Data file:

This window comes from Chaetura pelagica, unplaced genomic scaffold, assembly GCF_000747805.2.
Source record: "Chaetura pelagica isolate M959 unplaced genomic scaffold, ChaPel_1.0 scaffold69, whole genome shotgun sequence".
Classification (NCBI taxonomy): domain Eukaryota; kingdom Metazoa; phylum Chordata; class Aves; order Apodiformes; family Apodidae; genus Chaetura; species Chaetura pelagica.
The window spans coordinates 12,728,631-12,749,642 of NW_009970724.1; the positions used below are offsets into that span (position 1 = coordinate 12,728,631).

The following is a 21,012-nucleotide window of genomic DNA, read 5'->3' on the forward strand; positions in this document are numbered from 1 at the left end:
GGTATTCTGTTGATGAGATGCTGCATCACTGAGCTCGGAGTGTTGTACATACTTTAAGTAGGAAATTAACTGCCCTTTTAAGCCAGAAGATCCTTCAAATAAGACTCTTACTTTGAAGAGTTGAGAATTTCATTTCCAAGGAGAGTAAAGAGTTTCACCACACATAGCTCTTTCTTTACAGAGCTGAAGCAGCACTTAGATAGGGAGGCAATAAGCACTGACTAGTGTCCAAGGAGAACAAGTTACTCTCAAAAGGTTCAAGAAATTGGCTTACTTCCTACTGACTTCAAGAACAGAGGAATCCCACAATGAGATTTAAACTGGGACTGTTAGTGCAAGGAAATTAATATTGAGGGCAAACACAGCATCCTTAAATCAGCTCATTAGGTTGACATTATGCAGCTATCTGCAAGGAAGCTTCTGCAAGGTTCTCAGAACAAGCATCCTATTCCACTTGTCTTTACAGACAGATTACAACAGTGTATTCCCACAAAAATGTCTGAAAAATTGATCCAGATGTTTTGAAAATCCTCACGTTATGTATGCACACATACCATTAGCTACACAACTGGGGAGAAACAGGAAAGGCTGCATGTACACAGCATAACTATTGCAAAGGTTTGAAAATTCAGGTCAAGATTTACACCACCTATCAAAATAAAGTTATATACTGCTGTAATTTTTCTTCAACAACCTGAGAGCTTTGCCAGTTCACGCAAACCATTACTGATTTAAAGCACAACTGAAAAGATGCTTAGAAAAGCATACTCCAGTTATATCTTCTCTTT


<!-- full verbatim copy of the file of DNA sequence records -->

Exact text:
This window comes from Chaetura pelagica, unplaced genomic scaffold, assembly GCF_000747805.2.
Source record: "Chaetura pelagica isolate M959 unplaced genomic scaffold, ChaPel_1.0 scaffold69, whole genome shotgun sequence".
Classification (NCBI taxonomy): domain Eukaryota; kingdom Metazoa; phylum Chordata; class Aves; order Apodiformes; family Apodidae; genus Chaetura; species Chaetura pelagica.
The window spans coordinates 12,728,631-12,749,642 of NW_009970724.1; the positions used below are offsets into that span (position 1 = coordinate 12,728,631).

The following is a 21,012-nucleotide window of genomic DNA, read 5'->3' on the forward strand; positions in this document are numbered from 1 at the left end:
GGTATTCTGTTGATGAGATGCTGCATCACTGAGCTCGGAGTGTTGTACATACTTTAAGTAGGAAATTAACTGCCCTTTTAAGCCAGAAGATCCTTCAAATAAGACTCTTACTTTGAAGAGTTGAGAATTTCATTTCCAAGGAGAGTAAAGAGTTTCACCACACATAGCTCTTTCTTTACAGAGCTGAAGCAGCACTTAGATAGGGAGGCAATAAGCACTGACTAGTGTCCAAGGAGAACAAGTTACTCTCAAAAGGTTCAAGAAATTGGCTTACTTCCTACTGACTTCAAGAACAGAGGAATCCCACAATGAGATTTAAACTGGGACTGTTAGTGCAAGGAAATTAATATTGAGGGCAAACACAGCATCCTTAAATCAGCTCATTAGGTTGACATTATGCAGCTATCTGCAAGGAAGCTTCTGCAAGGTTCTCAGAACAAGCATCCTATTCCACTTGTCTTTACAGACAGATTACAACAGTGTATTCCCACAAAAATGTCTGAAAAATTGATCCAGATGTTTTGAAAATCCTCACGTTATGTATGCACACATACCATTAGCTACACAACTGGGGAGAAACAGGAAAGGCTGCATGTACACAGCATAACTATTGCAAAGGTTTGAAAATTCAGGTCAAGATTTACACCACCTATCAAAATAAAGTTATATACTGCTGTAATTTTTCTTCAACAACCTGAGAGCTTTGCCAGTTCACGCAAACCATTACTGATTTAAAGCACAACTGAAAAGATGCTTAGAAAAGCATACTCCAGTTATATCTTCTCTTT